Monday, November 09, 2009

A Cloudless Sulphur Butterfly (Phoebis sennae) in My World




This tattered and worn Cloudless Sulphur Butterfly on a tattered and worn zinnia flower seems an appropriate symbol for current conditions in my world. Nature is winding down for winter.

We've only had a couple of light frosts thus far, but soon a major blast of Arctic air will come barreling down from the north and all the bugs and flowers will be gone. Or will they?

While I won't see nearly as many insects until spring, they will still be here. Most will be hiding in leaf litter or underground in their larval forms. A few  will overwinter as adults and surprise me with their appearance on warm winter days. All will be waiting for spring to begin again their life cycles.

In their own way, the zinnias will also still be here. All the genetic information needed to produce new plants and flowers is stored in their tiny seeds. Were we good gardeners, we'd deadhead each flower after the bloom is spent. Were we even mediocre gardeners, we clean up all the old plants after they freeze. But if history is any guide, the dead zinnias will remain in the garden for most of the winter if not all the way into next spring. Our excuse is that the zinnias need plenty of time to reseed themselves. Also, many times I've seen Goldfinches feeding on zinnia seeds. Regardless, the zinnias are still here.

Nature will soon take a winter's rest, but insects and flowers still abound and are just waiting for spring to begin again.







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17 comments:

Paula Werner Severo said...

very beautiful! =]

JOE TODD said...

I vote for the Goldfinches

Sylvia K said...

What a beautiful shot of the butterfly! I love it! Such delicate colors! And, yes, it's chill, wet, gray and breezy here in Seattle. I definitely think that winter is trying to slip through the door!

Enjoy! Stay warm!

Sylvia

Riet said...

I love that photo. So special , great shot

ramblingwoods.com said...

Hello Marvin..I came for Nature Notes and I had to go look up the meaning of 'treenware' and I love hand crafted items made here even though there aren't many craftspeople who still do it. I love this photo and I used to clean up everything in the fall, but have been convinced that leaving it is a better idea...Love the butterfly.. Michelle

Barb said...

Your photo of the Sulphur Butterfly is wonderful - I almost didn't see the butterfly at first - it's well-camouflaged and blends into the other greenery. My eyes actually went to that little yellow and black spotted bug! I have snow on the ground, so my Zinnias are more than "spent!"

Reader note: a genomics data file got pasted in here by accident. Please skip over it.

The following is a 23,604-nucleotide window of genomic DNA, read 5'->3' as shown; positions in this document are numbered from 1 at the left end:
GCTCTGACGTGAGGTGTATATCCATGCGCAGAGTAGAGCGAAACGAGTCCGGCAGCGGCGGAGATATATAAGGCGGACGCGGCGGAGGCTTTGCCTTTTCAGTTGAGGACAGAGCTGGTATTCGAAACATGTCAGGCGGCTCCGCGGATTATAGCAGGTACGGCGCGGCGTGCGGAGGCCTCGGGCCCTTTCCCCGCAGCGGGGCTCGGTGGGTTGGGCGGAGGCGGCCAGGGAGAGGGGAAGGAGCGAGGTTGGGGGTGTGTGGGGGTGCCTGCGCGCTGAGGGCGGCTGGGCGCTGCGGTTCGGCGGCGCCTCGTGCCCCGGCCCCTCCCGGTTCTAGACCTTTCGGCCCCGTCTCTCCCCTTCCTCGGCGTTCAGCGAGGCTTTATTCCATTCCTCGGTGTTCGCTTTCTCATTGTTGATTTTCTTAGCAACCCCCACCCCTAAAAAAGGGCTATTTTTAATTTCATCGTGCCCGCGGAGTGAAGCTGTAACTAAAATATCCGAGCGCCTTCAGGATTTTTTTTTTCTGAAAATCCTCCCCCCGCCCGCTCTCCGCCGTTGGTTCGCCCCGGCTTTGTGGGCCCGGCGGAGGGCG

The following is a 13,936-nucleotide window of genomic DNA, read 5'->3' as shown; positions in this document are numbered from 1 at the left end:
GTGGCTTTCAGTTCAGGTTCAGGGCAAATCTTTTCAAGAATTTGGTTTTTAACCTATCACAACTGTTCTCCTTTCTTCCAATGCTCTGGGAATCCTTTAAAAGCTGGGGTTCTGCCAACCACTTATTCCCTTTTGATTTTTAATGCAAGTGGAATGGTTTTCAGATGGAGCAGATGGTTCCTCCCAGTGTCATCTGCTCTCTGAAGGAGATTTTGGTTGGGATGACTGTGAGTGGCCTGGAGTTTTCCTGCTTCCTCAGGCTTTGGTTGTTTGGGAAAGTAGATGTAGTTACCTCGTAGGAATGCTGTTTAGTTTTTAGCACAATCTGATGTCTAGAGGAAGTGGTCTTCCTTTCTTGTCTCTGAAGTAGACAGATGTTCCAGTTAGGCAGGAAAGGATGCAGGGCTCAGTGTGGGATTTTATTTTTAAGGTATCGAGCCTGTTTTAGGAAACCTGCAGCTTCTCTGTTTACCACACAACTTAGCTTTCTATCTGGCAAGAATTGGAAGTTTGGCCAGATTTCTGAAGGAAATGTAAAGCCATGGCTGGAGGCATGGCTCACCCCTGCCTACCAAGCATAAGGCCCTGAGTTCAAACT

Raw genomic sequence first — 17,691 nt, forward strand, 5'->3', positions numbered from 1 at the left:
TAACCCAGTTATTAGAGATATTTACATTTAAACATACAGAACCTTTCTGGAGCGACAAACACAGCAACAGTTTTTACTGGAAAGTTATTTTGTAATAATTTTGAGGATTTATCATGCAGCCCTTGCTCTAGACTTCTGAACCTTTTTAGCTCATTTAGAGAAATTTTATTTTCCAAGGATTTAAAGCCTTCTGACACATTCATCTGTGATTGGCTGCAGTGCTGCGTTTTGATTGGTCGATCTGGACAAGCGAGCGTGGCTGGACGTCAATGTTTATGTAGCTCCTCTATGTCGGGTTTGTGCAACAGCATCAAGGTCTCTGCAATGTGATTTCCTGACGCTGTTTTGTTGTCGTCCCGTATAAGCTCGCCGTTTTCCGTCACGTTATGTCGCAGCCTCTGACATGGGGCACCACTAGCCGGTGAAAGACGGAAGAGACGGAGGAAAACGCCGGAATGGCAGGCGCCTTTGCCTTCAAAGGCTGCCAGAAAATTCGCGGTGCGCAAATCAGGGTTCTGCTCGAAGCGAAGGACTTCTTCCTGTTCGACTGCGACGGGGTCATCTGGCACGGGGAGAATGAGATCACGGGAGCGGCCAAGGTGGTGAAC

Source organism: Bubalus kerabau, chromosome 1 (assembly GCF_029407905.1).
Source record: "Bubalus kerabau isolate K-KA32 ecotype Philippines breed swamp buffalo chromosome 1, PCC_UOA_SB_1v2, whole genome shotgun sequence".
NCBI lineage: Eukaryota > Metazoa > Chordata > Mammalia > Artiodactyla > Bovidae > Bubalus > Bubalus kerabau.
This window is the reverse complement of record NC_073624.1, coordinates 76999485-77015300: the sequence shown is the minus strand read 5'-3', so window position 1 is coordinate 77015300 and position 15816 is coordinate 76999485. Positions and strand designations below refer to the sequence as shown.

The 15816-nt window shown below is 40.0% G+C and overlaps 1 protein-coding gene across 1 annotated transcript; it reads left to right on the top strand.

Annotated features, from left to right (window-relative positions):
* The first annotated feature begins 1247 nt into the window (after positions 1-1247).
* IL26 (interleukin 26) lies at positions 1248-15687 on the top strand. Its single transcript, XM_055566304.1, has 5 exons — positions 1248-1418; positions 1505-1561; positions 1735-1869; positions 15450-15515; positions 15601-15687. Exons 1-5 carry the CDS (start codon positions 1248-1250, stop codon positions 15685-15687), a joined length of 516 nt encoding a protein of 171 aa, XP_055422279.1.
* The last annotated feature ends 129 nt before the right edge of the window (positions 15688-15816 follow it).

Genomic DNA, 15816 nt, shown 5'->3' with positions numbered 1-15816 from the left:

Yogi♪♪♪ said...

Great picture and nature lesson.

Marvin said...

The little yellow and black spotted bug is a Spotted Cucumber Beetle. BugGuide has this to say about them. "Larvae feed on roots of a wide range of plants, including many field crops.Considered a major pest of many field crops including cucumbers and other squashes, corn, soy. Beetles also transmit crop diseases such as bacterial wilt. Adults also reported damaging to garden plants including hibiscus, roses."

So.... I must admit that not doing a thorough clean up in the garden does have its down side. One helps the "bad guys" overwinter too. Nature isn't just pretty butterflies and zinnias. {{{Sigh}}}

SAPhotographs (Joan) said...

These can so easily be overlooked as they blend in perfectly. Wonderful shot Marvin.

Barb said...

Darn - that Cucumber Beetle goes so well in the photo, too!

LadyFi said...

Great colours! That butterfly looks so fragile - like parchment paper.

Lisa at Greenbow said...

Hi Marvin. What a neat shot of the butterfly and the little beetle on the zinnia. I can almost feel a painting coming on.

eileeninmd said...

Beautiful capture of the butterfly.

tess said...

I really love the information conveyed in these posts --plain language but a store of knowledge for which I'd pay a university. And it's lovely to read -- great prose style in other words. The Ozarks are so far from me but here I am!

bettyl said...

That is an awesome shot!

Crafty Green Poet said...

beautiful photo, I like the little ladybug (?) that's at the butterfly's feet.

I'm with Joe Todd in voting for the goldfinches,

Wren said...

Lovely butterfly with a great name. Isn't it nice to have spring to look forward to?